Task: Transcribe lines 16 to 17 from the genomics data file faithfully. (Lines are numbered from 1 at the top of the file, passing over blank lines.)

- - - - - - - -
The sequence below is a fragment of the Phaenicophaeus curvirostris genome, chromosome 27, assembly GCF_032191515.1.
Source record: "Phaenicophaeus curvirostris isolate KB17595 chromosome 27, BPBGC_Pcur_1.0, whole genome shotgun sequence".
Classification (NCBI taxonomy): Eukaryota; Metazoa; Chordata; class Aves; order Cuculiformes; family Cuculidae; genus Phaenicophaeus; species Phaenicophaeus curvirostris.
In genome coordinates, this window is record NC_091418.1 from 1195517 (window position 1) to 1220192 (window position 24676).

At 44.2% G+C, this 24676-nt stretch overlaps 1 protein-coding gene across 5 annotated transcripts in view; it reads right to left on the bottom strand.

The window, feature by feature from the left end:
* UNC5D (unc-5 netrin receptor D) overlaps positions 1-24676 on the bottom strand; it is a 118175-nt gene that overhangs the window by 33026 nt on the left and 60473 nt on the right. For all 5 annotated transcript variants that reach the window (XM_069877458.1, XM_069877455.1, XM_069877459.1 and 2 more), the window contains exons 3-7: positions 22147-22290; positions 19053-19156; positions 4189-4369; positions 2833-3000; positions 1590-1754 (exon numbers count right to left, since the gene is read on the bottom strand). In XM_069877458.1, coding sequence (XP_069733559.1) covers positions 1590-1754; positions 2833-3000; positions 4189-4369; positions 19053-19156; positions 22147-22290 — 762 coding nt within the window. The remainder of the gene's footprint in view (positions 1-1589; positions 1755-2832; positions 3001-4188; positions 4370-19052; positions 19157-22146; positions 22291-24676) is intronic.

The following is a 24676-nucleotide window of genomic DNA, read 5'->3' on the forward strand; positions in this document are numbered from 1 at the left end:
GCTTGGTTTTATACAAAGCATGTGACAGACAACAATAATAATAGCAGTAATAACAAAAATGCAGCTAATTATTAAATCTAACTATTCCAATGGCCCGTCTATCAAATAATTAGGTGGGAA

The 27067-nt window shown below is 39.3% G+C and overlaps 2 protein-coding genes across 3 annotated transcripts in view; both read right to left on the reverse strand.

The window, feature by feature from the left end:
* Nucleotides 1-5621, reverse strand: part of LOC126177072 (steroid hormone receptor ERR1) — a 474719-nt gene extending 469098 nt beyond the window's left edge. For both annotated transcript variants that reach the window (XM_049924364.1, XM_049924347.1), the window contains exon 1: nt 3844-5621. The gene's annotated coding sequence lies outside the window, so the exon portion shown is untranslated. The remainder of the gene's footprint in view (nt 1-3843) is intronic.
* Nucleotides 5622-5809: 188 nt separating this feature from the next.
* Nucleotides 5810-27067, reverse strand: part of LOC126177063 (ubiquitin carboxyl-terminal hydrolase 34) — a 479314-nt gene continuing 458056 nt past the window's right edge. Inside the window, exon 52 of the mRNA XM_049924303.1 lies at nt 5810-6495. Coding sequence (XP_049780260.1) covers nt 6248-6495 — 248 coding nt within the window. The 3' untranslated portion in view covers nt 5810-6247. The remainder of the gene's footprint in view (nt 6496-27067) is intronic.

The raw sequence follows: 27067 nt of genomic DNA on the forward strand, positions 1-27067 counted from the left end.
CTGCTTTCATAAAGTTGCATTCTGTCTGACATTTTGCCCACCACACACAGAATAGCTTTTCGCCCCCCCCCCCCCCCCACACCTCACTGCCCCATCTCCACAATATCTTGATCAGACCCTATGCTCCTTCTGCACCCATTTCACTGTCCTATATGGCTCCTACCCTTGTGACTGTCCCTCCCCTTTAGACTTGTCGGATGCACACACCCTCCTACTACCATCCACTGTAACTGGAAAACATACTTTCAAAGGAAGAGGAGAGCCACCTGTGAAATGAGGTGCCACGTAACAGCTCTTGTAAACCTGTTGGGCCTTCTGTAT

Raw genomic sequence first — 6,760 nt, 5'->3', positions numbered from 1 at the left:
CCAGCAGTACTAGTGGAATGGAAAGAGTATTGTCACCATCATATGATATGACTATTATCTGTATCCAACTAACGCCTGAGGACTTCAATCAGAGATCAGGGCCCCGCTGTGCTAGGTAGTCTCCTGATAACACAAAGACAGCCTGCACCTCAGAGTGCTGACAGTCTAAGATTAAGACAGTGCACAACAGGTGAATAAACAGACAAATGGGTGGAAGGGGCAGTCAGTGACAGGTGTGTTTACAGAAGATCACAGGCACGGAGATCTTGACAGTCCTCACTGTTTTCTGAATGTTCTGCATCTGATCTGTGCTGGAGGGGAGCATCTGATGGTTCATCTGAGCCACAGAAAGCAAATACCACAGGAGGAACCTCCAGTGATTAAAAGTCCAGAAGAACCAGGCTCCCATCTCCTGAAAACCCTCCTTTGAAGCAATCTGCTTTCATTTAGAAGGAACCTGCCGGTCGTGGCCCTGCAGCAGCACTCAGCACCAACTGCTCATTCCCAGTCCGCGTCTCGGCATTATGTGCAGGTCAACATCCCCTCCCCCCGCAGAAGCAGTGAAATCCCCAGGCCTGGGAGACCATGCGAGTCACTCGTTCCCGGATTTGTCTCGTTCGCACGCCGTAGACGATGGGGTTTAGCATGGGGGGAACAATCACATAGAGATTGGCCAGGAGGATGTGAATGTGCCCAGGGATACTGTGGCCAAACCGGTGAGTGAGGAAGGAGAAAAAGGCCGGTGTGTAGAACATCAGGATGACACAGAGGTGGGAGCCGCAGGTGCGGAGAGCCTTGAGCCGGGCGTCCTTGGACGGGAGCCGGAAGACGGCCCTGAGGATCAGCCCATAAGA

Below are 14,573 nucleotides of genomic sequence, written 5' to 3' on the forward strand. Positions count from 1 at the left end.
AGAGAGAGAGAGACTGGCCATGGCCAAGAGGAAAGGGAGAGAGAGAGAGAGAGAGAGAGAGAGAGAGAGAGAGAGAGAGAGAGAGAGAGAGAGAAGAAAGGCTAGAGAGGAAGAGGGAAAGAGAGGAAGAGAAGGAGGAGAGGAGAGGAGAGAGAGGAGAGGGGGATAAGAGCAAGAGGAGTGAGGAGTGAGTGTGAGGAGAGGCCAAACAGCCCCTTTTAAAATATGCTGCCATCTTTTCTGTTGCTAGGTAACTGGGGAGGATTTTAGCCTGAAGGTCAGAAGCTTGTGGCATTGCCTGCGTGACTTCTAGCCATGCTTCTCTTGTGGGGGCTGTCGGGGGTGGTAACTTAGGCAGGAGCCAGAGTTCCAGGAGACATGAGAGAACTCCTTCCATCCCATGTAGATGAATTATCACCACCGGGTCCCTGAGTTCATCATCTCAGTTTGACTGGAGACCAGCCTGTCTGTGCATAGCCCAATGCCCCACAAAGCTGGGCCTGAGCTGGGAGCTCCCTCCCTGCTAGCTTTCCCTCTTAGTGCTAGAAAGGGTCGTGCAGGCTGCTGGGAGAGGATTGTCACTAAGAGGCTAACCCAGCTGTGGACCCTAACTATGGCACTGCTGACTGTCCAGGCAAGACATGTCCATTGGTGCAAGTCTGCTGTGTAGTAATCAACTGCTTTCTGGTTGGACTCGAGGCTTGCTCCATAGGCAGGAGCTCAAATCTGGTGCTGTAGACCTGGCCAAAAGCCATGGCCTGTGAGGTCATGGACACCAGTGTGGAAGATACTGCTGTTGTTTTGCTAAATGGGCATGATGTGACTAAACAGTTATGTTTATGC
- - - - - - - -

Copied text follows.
CTGCTTTCATAAAGTTGCATTCTGTCTGACATTTTGCCCACCACACACAGAATAGCTTTTCGCCCCCCCCCCCCCCCCACACCTCACTGCCCCATCTCCACAATATCTTGATCAGACCCTATGCTCCTTCTGCACCCATTTCACTGTCCTATATGGCTCCTACCCTTGTGACTGTCCCTCCCCTTTAGACTTGTCGGATGCACACACCCTCCTACTACCATCCACTGTAACTGGAAAACATACTTTCAAAGGAAGAGGAGAGCCACCTGTGAAATGAGGTGCCACGTAACAGCTCTTGTAAACCTGTTGGGCCTTCTGTAT

Raw genomic sequence first — 6,760 nt, 5'->3', positions numbered from 1 at the left: